Zimmerman describes encounter with Trayvon Martin - KFVS12 News & Weather Cape Girardeau, Carbondale, Poplar Bluff

New video, audio of George Zimmerman's interrogation released

New audio has been released from George Zimmerman's interrogation the night he shot Trayvon Martin. (Source: Seminole County Sheriff) New audio has been released from George Zimmerman's interrogation the night he shot Trayvon Martin. (Source: Seminole County Sheriff)
Trayvon Martin, 17, was killed by a single gunshot wound on Feb. 26. (Source: Jerome Horton/CNN) Trayvon Martin, 17, was killed by a single gunshot wound on Feb. 26. (Source: Jerome Horton/CNN)

SANFORD, FL (RNN) - For the first time, the public can hear George Zimmerman's account of the night he shot and killed 17-year-old Trayvon Martin in his own words.

Authorities have released new video, audio and a written statement in the case against the former neighborhood watch captain, who is facing life in prison for the shooting death of Martin.

In a statement to police, Zimmerman, 28, described seeing Martin walking through his gated neighborhood while driving home from grocery shopping.

The beginning of the 27-minute interrogation video shows the back of Zimmerman's bandaged head while a police technician swabs Zimmerman for evidence.

The police investigator questions Zimmerman in a quiet voice as Zimmerman responds with heavy sighs.

He told police he saw Martin "casually walking in the rain, looking into homes," before calling the police non-emergency number to report a suspicious person.

According to Zimmerman, things started to go awry as he was describing Martin's behavior to a dispatcher. While in his car, Zimmerman said Martin "emerged from the darkness and circled my vehicle."

Things got worse after Zimmerman left his car to find a street name for a dispatcher.

Investigator Chris Serino seemed suspicious of his story in a February 29 interview, while Zimmerman's police call played in the background.

Serino, the lead investigator in the case, made headlines at the end of March when it was revealed he thought Zimmerman should have been charged, but was denied by the attorney general based on a lack of evidence.

Serino pointed out that it seemed odd that the neighborhood watch captain couldn't remember the name of the street he was on, despite the fact the community is relatively small. Zimmerman explained he had a hard time remembering things because of his attention deficit hyperactivity disorder.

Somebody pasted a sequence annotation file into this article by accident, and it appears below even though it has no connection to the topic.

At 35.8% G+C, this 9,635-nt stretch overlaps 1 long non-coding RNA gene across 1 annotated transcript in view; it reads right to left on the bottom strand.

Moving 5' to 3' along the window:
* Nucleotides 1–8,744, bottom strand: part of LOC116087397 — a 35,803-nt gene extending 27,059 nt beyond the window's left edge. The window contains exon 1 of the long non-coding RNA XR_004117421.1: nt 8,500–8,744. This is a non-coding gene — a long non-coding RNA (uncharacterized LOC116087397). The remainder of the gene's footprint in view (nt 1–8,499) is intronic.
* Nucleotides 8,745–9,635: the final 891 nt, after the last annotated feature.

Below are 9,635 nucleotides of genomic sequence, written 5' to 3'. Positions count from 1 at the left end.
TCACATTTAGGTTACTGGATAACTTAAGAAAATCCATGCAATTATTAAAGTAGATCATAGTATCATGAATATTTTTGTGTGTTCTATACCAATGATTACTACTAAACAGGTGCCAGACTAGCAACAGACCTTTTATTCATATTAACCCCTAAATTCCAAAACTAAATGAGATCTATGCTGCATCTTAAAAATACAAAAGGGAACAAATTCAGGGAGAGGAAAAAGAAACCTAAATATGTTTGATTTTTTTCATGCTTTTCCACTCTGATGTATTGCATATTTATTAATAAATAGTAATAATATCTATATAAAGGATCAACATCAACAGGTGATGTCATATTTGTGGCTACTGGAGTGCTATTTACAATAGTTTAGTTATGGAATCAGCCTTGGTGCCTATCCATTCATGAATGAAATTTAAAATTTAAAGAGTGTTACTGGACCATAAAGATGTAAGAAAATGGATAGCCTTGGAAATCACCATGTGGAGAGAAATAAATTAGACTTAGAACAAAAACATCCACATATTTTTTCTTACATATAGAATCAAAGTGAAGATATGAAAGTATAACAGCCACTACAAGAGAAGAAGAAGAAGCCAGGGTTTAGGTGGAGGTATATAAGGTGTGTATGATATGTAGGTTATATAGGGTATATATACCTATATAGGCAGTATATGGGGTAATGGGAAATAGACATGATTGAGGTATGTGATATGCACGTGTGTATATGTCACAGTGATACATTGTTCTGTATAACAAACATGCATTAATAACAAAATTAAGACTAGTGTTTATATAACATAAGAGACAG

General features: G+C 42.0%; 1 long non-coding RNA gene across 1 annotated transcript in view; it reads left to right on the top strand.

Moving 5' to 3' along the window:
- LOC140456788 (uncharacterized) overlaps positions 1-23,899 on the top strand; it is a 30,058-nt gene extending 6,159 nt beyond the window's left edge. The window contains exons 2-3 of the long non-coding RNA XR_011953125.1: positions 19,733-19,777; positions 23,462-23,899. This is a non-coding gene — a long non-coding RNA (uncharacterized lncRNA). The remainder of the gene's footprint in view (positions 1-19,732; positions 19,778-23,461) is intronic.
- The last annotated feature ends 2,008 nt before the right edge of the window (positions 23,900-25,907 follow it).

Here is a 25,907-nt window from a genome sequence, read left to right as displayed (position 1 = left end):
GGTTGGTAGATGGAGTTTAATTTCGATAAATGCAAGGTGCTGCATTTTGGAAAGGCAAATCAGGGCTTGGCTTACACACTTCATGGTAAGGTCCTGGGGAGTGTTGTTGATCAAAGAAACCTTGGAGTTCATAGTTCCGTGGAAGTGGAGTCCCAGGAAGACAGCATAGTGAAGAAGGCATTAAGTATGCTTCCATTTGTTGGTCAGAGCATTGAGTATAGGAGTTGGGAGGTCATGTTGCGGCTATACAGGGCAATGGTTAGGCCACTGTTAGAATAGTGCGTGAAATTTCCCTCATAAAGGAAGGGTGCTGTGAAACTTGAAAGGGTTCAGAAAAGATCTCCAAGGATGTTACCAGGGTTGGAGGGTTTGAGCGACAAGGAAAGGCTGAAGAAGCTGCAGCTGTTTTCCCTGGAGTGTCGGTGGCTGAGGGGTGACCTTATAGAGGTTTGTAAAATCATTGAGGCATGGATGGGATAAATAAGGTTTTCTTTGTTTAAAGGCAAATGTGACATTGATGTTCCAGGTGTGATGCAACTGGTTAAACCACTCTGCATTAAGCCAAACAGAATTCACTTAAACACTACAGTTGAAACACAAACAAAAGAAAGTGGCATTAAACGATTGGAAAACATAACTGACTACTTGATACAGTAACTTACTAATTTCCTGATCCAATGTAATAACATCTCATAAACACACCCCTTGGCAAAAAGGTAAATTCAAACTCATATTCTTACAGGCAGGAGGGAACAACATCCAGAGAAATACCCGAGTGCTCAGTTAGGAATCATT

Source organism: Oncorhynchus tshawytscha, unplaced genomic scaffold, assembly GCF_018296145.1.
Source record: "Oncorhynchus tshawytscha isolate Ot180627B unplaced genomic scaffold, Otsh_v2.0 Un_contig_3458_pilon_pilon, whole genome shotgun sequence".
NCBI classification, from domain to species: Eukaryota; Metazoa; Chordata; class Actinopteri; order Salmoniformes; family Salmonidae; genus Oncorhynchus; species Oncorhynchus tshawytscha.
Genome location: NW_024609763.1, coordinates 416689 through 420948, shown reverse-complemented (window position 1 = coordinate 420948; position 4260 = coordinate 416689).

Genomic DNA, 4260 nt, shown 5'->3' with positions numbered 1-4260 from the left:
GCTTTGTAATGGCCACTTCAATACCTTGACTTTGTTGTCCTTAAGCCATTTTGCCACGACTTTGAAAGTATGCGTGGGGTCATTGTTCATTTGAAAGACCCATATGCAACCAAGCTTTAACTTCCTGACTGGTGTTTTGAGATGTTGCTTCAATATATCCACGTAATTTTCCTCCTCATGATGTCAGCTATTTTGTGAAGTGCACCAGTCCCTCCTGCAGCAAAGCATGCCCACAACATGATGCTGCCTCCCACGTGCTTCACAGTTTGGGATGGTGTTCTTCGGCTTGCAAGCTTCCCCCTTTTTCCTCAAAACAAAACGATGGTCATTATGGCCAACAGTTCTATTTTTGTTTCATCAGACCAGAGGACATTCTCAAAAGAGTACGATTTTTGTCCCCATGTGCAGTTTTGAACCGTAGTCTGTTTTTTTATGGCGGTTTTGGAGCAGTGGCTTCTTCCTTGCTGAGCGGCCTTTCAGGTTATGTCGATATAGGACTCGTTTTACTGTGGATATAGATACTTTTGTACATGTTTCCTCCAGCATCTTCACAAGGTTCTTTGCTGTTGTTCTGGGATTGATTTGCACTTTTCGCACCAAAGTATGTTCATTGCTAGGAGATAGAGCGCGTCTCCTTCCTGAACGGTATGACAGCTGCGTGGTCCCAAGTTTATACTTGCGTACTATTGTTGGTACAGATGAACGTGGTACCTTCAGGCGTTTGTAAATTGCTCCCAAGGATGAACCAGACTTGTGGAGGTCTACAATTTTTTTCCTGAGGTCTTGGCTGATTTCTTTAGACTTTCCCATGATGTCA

The original investigator who interviewed Zimmerman, D. Singleton, also questioned why the call seemed to show Zimmerman getting out of his car to chase Martin, rather than to find the street name.

Serino also said the time between when he said he was going back to his car and when he told investigators he had actually gotten back into his car seemed longer than it had when he got out to allegedly check the street sign.

Zimmerman denied he was pursuing the teen.

He told police he was approached by a confrontational Martin after leaving his car, who asked if Zimmerman had a problem with him. When Zimmerman responded that he didn't, Martin allegedly responded, "You do now."

He said he tried to find his phone to dial 911, but Martin, who is only referred to as "the suspect" in the statement, immediately punched him in the face.

He claimed the 17-year-old told him to "shut the [expletive] up" as he yelled for help and slammed his head repeatedly into the sidewalk.

"My head felt like it was going to explode," he wrote.

However, Serino still seemed skeptical of Zimmerman's story, telling the neighborhood watch captain that it was unusual that he hadn't suffered any skull fractures. He admitted that it was possible Zimmerman had a different reaction to pain than most people.

As the fighting continued, with Zimmerman allegedly trying to slide out from under Martin, he claimed the teen covered his mouth and nose and stopped his breathing.

Serino and Singleton noted in their interview that 911 calls from witnesses didn't seem to indicate a pause long enough to match up with his story.

"At this point I felt the suspect reach for my now exposed firearm and say, 'You're gonna die tonight mother [expletive]," he wrote. "I unholstered my firearm in fear for my life, as he had assumed he was going to kill me, and fired one shot into his torso.

"The suspect sat back, allowing me to sit up and said 'You got me.'"

Zimmerman only fired the single shot before he turned his attention towards getting Martin's hands away from his body. A neighbor offered to call 911, but Zimmerman told him police were on their way.

When officers arrived, Zimmerman admitted to shooting Martin, placed his hands on his head, told them where his firearm was and was placed in the back of a police car.

Zimmerman said he and his neighbor founded their neighborhood watch program in response to rising crime in the area in August 2011.

He was arrested April 11, more than a month after the Feb. 26 shooting.

It was long speculated that he would use Florida's controversial "Stand Your Ground" law as justification for Martin's death, which states a person has no need to retreat when he feels his life is in danger.

His trial date has not been set, but his defense team has indicated they will try to postpone it until 2013.

Copyright 2012 Raycom News Network. All rights reserved.

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